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Whirlwind Moments in Rocky Mountain National Park

By on May 15, 2018

She was gone without a warning
Long before the sunrise
I will paint the perfect face
I will draw her eyes with the pigment of my mind

I’ve spent the last month traveling around the country for work. I’ve been to Orlando, home to Denver, to New Orleans, Palo Alto and next to New Hampshire. Knowing that I only had a couple of days at home, Jason and I decided to make the most of it and spend some time in our local National Park, Rocky Mountain.

I will trace her lines
‘Cause I have traced them thousands of times

I wanted to make it up to Black Lake (and maybe as far as Blue and Green Lakes) in the Glacier Gorge section of Rocky Mountain National Park. We visited Black Lake two years ago, trudging through rotten snow and praying that the snow bridges wouldn’t collapse underneath us. Since we’ve had a low snow year in the Rockies, I thought we would be able to make it up to Black Lake without any issue. As soon as we started on the trail I realized that would be the case since the snow covered most of the trail at 9,000 feet, it would certainly be snow covered at 11,000 feet.

All my days are filled with mourning
All my nights are lonely
I just stare out into space
Searching for her eyes in a never-ending sky

We set the intermediary goal of making it to Mills Lake and then deciding what to do when we got there. Unlike the previous time at Mills Lake, we didn’t see any elk (and didn’t have one bluff charge me), but that was most likely due to the fact that the lake was still mostly snow and ice covered and not because of any luck! We spent some time relaxing and taking photos at Mills Lake while deciding what to do. We knew the trail up to Black Lake would be miserable and I didn’t want to repeat the post-holing that happened the last time we went up to the lake and most likely lead to my femoral head stress fracture. I also didn’t want to aggravate my knee injury anymore so we decided to make a loop around to Hiayaha and Dream Lakes.

Leave me where I die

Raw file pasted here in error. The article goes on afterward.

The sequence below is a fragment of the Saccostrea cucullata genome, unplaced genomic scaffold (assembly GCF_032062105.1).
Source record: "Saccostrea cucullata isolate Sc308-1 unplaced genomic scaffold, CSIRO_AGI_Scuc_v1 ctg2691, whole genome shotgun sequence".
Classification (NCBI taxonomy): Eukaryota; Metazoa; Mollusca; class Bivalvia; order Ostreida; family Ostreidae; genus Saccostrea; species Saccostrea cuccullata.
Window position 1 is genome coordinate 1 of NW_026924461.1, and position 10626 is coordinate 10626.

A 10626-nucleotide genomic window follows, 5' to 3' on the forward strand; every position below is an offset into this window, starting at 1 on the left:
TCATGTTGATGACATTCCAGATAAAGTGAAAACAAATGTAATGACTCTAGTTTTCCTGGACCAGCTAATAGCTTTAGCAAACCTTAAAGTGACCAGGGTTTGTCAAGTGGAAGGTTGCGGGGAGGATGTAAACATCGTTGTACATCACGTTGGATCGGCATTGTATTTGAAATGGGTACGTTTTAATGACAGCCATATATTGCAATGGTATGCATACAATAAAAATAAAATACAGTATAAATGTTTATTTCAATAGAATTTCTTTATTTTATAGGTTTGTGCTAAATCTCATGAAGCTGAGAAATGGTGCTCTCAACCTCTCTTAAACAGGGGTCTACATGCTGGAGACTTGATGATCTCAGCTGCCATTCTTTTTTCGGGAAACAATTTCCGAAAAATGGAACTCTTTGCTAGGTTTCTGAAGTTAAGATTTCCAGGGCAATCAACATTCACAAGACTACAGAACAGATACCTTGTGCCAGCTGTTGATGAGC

I don’t care if I live or die

If we were trying to avoid post-holing, we made a poor choice. But luckily the post-holing was infrequent and I didn’t further injure myself. Lake Haiyaha was much more scenic than I remember it being. As we ate our snack on a sun-warmed rock we watched climbers lugging their crashpads up the snow-filled slope toward unknown boulders. The trail down to Dream was more stable than I remember it being the last time we visited Haiyaha and I didn’t feel like it could slide at any moment (it traverses a small avalanche area). Once we made it down to Dream Lake we were greeted with the weekend crowds. The run back down to the parking lot was fast and furious, with people moving out of our way as they heard us thundering down the trail.

I will never ever love another one the way I loved her
If I ever learn to love again
I will wait until the end

After our whirlwind loop we headed back down to Boulder for a buffet of deliciousness at Kathmandu II Indian and Nepalese Restaurant. Like every other trip to Rocky Mountain, this one was an adventure in its own unique way. Even though I find myself going back to the same places, each time I see them they reveal different aspects of themselves to me. Although I have been to Dream Lake countless times, I’ve only seen it covered in polished-glass ice. Last time at Mills Lake, we hurried past the lake’s outlet on our way to farther and higher destinations. I didn’t take the time to notice how perfectly the log jam mimics the jagged ridgeline above the lake. Even in the midst of a whirlwind, there’s always time to appreciate the small things (and always time to pay a visit to your favorite National Park).

‘Cause I don’t know where, I don’t know when
But maybe, I’m gon’ see her again

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